Moon Knight: Episode 5 “Asylum” Review

It’s Marvel Wednesday and one of the few we get to experience while it lasts. So, we’re here to talk about Moon Knight Spoilers ahead for episode 5 “Asylum”!

Marc Spector speaking with Dr. Harrow
credit: Marvel Studios

What was it about?

Steven and Marc have to balance the scale of justice in the underworld, reliving some of their most intense memories.

My thoughts?

I’m going to level with you … I’m very confused. That’s not to say that I’m not enjoying the show, but I’m also definitely a little lost when it comes to the plot. I feel like Moon Knight is giving very mixed signals and I’m sure there’s hints at what is true, but I don’t like feeling this out of the loop. Let’s break down what we learned.

  • Disappointingly, we don’t continue with the hippo goddess right away, but instead start with a bloodied Marc talking to Doctor Harrow at the psych ward again. It’s confirmed in the episode that he is in the Putnam Medical Facility in Illinois (which also exists in the comics), but something about the way “Marc” talked before/while he freaked out with his bruised face and got sedated, made me think that was Jake Lockley talking to Harrow, at least for a moment. Simultaneously, Marc and Steven spoke to Taweret.
Steven Grant and Marc Spector standing on a street with dismayed looks on their faces
credit: Marvel Studios
  • The goddess was a nice comic relief, but I somehow expected more from her appearance. Apparently, she is not trapped, but steers souls on a ship filled with their memories to the afterlife, indirectly confirming Marc truly was shot and died. The hearts of the dead must balance on the scale of justice, or the unclaimed souls will drag them off the boat. If the hearts are weighed and deigned worthy, the soul can move on to the Field of Reeds (A’Aru).

Taweret mentions that they are in the Duat, but that there are several (more pleasant) versions of the afterlife, one of which is the Ancestral Plane. This ties in to Black Panther, but can also be interpreted as Astral Planes, which frequently feature in Doctor Strange. It’s not much, but it’s a tiny sliver of the grander MCU.

  • Since Marc and Steven’s hearts won’t balance, they have to embark on a journey through their memories and this is where the episode got really good! Be it about childhood trauma, Khonshu’s manipulation or grief, this was some of the best acting, editing and sound design we got to see on the show as of yet. Even with some scenes not taking up a lot of screen time, you could feel their immense impact.
    It all reached its boiling point when we found out who the primary personality is and why the other one was created. I always suspected that Marc was the original personality and that it was odd that Steven’s mother never seemed to pick up the phone. Glad I was right with something.

Another thing mentioned by Taweret is that Steven and Marc’s hearts are incomplete. I interpreted it as a nod to Jake Lockley, their third alter ego, but still don’t have any confirmation of that.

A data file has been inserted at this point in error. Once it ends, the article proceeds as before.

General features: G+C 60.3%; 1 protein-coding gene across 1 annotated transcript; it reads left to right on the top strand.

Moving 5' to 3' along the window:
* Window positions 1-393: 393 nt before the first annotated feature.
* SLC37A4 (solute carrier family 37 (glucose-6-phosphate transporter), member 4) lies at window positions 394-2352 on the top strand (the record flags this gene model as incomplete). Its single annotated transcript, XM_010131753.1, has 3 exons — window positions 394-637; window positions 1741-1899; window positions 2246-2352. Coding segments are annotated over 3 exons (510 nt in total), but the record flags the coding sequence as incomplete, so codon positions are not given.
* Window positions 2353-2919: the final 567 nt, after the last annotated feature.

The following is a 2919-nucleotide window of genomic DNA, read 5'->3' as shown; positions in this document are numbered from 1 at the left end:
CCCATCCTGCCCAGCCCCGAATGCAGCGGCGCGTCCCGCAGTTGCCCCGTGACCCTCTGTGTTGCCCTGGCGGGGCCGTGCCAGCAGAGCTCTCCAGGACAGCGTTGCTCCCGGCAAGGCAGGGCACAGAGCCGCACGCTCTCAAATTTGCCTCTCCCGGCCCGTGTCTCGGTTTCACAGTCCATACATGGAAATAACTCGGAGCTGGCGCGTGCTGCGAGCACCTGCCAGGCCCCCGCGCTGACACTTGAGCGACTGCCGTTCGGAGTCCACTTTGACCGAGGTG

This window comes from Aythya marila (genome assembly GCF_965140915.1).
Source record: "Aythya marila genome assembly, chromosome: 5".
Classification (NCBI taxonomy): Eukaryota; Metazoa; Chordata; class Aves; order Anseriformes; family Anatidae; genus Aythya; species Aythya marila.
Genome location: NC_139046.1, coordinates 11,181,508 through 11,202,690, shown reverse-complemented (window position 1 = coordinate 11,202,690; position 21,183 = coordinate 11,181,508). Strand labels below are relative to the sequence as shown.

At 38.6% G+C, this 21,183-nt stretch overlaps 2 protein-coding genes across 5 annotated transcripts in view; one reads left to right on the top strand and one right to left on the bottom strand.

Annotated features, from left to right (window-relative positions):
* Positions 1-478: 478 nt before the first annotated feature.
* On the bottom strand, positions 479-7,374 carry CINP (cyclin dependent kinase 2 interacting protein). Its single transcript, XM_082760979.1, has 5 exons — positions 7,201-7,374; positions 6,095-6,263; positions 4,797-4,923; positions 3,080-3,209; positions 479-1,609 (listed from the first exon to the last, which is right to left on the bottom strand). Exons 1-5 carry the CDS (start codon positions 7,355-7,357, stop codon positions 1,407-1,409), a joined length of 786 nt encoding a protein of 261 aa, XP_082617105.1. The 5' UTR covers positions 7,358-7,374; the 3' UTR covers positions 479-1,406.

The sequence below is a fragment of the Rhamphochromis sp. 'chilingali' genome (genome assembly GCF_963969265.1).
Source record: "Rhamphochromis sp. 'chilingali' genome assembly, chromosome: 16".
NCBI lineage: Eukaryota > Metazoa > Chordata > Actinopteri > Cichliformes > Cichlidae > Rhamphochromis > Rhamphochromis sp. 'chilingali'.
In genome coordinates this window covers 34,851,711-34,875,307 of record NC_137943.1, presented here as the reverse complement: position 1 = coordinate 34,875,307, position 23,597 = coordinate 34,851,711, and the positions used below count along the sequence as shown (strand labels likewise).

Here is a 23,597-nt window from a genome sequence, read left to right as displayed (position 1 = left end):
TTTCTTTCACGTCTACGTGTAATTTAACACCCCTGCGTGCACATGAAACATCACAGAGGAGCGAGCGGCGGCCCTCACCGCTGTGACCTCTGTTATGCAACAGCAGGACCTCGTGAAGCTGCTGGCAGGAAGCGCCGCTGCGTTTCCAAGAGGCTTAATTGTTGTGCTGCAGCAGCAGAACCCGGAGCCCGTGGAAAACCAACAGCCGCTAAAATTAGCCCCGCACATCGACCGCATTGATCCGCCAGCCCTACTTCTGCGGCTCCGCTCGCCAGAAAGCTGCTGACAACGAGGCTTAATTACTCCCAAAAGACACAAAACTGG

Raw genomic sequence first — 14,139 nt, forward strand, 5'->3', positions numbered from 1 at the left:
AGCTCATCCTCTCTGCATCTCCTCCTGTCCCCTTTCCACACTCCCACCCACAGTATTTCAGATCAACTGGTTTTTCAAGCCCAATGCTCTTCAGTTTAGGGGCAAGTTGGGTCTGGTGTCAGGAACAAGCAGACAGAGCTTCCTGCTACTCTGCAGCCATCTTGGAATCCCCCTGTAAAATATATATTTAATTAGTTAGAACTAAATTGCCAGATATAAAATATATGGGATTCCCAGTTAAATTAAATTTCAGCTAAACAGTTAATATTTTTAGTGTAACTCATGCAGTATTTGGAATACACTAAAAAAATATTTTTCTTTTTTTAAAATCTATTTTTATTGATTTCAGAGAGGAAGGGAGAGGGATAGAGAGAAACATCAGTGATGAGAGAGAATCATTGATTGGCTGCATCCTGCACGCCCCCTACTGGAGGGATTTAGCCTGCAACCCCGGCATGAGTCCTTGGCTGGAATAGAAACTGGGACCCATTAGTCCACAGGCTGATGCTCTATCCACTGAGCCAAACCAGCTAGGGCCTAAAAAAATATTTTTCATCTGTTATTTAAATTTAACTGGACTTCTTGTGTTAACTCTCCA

Steven Grant after he turned to stone
credit: Marvel Studios
  • Taweret tried to steer the boat towards the gates back to Earth, but since the scales weren’t balanced in time, unclaimed souls were coming for Steven and Marc. I wasn’t so much interested in the fight scenes (opponents made of sand are always tricky), but rather the massive character development that Steven had gone through. Which is why it pained me even more to see Steven fight for Marc, just to ultimately fall off the boat and turn to stone. It feels like a betrayal to loose him so close to the end.
  • Whether it was the loss of Steven or Marc’s ultimate acceptance of Steven being part of him, his scales did balance and the episode closes with him in the Field of Reeds.
Marc Spector standing in the Fields of Reed
credit: Marvel Studios

I think my biggest gripe with the episode was that I simply didn’t understand the scenes that involved “Doctor Harrow”. Even if I grudgingly accept that Marc somehow manifested a psych ward for his journey to the afterlife, because he thinks he is crazy, why would Harrow constantly pull him out of his mind and dredge up memories? Why was “Marc” (I still believe that was Jake in the opening scene) have a broken nose in one instance and not in the next? It all speaks to the fact that the Harrow scenes aren’t the real ones, they are too inconsistent, but aside from this being a terrible portrayal of a psychologist, it feels ironic in the worst (illogical) ways that Harrow is ultimately the one that makes Marc and Steven reconcile with their shared identity.

With all my complaining, I really do want voice my respect for this episode too though. I thought that the exploration of Marc/Steven’s past and the way we got to explore his mental health through it was handled phenomenally. It was such a rough topic, but we really got to understand so much of the character’s history that had been kept from us thus far. Even though this was a big departure from the comic book origins, I thought it gave us some necessary depth, empathy and understanding for the man who eventually got manipulated to become Moon Knight.

Seen as this was the penultimate episode, I just have to wonder what we are going to try and wrap up in the finale. Are we still going to need to save the world from Harrow? Is it a priority to reunite Steven and Marc? Is the escape from the afterlife the goal? Was none of it real and there’s really just a person with DID at an asylum? All of it? Not going to lie to you, that seems like a mighty big task for one remaining episode, which will likely only be around 45 minutes long. I’d hate for the ending to be rushed, but I can’t help but worry a little bit. There’s a lot to be resolved!


What did you think of Moon Knight’s penultimate episode? Let’s chat!

3 thoughts on “Moon Knight: Episode 5 “Asylum” Review

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